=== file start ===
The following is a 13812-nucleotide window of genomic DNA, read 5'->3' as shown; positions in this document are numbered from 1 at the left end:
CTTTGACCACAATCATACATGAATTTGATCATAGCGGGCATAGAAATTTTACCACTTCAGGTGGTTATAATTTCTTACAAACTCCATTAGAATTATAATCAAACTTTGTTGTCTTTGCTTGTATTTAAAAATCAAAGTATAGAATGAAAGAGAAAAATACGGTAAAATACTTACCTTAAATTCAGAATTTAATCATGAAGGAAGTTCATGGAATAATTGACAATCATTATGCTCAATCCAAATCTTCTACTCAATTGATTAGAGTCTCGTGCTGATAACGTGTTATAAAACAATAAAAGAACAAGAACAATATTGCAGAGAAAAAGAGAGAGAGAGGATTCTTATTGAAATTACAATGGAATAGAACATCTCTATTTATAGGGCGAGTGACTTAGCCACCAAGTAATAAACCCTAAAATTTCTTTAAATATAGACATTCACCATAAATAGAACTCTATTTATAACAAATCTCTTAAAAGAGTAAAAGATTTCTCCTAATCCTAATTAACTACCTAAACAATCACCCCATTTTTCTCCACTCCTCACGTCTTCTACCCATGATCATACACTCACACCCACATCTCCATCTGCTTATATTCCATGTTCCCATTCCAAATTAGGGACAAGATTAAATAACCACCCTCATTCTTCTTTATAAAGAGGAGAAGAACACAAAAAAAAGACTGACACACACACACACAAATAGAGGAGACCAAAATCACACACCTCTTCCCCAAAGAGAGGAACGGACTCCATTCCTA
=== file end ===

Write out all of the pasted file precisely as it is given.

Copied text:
The following is a 13812-nucleotide window of genomic DNA, read 5'->3' as shown; positions in this document are numbered from 1 at the left end:
CTTTGACCACAATCATACATGAATTTGATCATAGCGGGCATAGAAATTTTACCACTTCAGGTGGTTATAATTTCTTACAAACTCCATTAGAATTATAATCAAACTTTGTTGTCTTTGCTTGTATTTAAAAATCAAAGTATAGAATGAAAGAGAAAAATACGGTAAAATACTTACCTTAAATTCAGAATTTAATCATGAAGGAAGTTCATGGAATAATTGACAATCATTATGCTCAATCCAAATCTTCTACTCAATTGATTAGAGTCTCGTGCTGATAACGTGTTATAAAACAATAAAAGAACAAGAACAATATTGCAGAGAAAAAGAGAGAGAGAGGATTCTTATTGAAATTACAATGGAATAGAACATCTCTATTTATAGGGCGAGTGACTTAGCCACCAAGTAATAAACCCTAAAATTTCTTTAAATATAGACATTCACCATAAATAGAACTCTATTTATAACAAATCTCTTAAAAGAGTAAAAGATTTCTCCTAATCCTAATTAACTACCTAAACAATCACCCCATTTTTCTCCACTCCTCACGTCTTCTACCCATGATCATACACTCACACCCACATCTCCATCTGCTTATATTCCATGTTCCCATTCCAAATTAGGGACAAGATTAAATAACCACCCTCATTCTTCTTTATAAAGAGGAGAAGAACACAAAAAAAAGACTGACACACACACACACAAATAGAGGAGACCAAAATCACACACCTCTTCCCCAAAGAGAGGAACGGACTCCATTCCTA